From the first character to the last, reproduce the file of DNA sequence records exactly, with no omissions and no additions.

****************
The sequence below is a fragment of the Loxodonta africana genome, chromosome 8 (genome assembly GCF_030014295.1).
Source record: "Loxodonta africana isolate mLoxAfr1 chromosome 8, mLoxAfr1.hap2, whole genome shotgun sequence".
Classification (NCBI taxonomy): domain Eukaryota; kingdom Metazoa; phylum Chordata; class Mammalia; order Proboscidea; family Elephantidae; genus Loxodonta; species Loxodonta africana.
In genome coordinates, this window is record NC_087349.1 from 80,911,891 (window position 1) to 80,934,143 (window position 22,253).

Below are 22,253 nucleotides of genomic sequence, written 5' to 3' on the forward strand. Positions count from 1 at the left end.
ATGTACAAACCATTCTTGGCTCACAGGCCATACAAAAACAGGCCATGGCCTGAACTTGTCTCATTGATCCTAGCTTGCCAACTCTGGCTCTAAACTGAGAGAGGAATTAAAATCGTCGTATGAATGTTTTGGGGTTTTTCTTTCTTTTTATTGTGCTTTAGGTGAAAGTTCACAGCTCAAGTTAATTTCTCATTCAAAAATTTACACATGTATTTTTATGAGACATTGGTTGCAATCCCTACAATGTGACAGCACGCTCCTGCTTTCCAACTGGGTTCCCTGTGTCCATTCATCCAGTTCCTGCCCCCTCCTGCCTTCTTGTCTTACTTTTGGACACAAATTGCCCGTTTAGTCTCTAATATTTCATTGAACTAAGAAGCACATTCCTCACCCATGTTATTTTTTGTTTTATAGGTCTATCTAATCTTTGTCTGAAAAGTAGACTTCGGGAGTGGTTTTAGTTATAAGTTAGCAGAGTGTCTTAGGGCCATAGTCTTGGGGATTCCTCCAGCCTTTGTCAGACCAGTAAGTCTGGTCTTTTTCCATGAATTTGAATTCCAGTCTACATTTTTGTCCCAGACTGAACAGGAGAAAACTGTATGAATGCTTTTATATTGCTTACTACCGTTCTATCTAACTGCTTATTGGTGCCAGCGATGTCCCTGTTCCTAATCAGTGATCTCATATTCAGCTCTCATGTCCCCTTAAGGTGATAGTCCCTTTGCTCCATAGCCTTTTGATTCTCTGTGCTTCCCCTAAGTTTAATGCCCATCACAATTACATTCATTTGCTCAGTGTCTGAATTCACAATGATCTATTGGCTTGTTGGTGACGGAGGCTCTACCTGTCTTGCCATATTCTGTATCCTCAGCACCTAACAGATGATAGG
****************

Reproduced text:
The sequence below is a fragment of the Loxodonta africana genome, chromosome 8 (genome assembly GCF_030014295.1).
Source record: "Loxodonta africana isolate mLoxAfr1 chromosome 8, mLoxAfr1.hap2, whole genome shotgun sequence".
Classification (NCBI taxonomy): domain Eukaryota; kingdom Metazoa; phylum Chordata; class Mammalia; order Proboscidea; family Elephantidae; genus Loxodonta; species Loxodonta africana.
In genome coordinates, this window is record NC_087349.1 from 80,911,891 (window position 1) to 80,934,143 (window position 22,253).

Below are 22,253 nucleotides of genomic sequence, written 5' to 3' on the forward strand. Positions count from 1 at the left end.
ATGTACAAACCATTCTTGGCTCACAGGCCATACAAAAACAGGCCATGGCCTGAACTTGTCTCATTGATCCTAGCTTGCCAACTCTGGCTCTAAACTGAGAGAGGAATTAAAATCGTCGTATGAATGTTTTGGGGTTTTTCTTTCTTTTTATTGTGCTTTAGGTGAAAGTTCACAGCTCAAGTTAATTTCTCATTCAAAAATTTACACATGTATTTTTATGAGACATTGGTTGCAATCCCTACAATGTGACAGCACGCTCCTGCTTTCCAACTGGGTTCCCTGTGTCCATTCATCCAGTTCCTGCCCCCTCCTGCCTTCTTGTCTTACTTTTGGACACAAATTGCCCGTTTAGTCTCTAATATTTCATTGAACTAAGAAGCACATTCCTCACCCATGTTATTTTTTGTTTTATAGGTCTATCTAATCTTTGTCTGAAAAGTAGACTTCGGGAGTGGTTTTAGTTATAAGTTAGCAGAGTGTCTTAGGGCCATAGTCTTGGGGATTCCTCCAGCCTTTGTCAGACCAGTAAGTCTGGTCTTTTTCCATGAATTTGAATTCCAGTCTACATTTTTGTCCCAGACTGAACAGGAGAAAACTGTATGAATGCTTTTATATTGCTTACTACCGTTCTATCTAACTGCTTATTGGTGCCAGCGATGTCCCTGTTCCTAATCAGTGATCTCATATTCAGCTCTCATGTCCCCTTAAGGTGATAGTCCCTTTGCTCCATAGCCTTTTGATTCTCTGTGCTTCCCCTAAGTTTAATGCCCATCACAATTACATTCATTTGCTCAGTGTCTGAATTCACAATGATCTATTGGCTTGTTGGTGACGGAGGCTCTACCTGTCTTGCCATATTCTGTATCCTCAGCACCTAACAGATGATAGG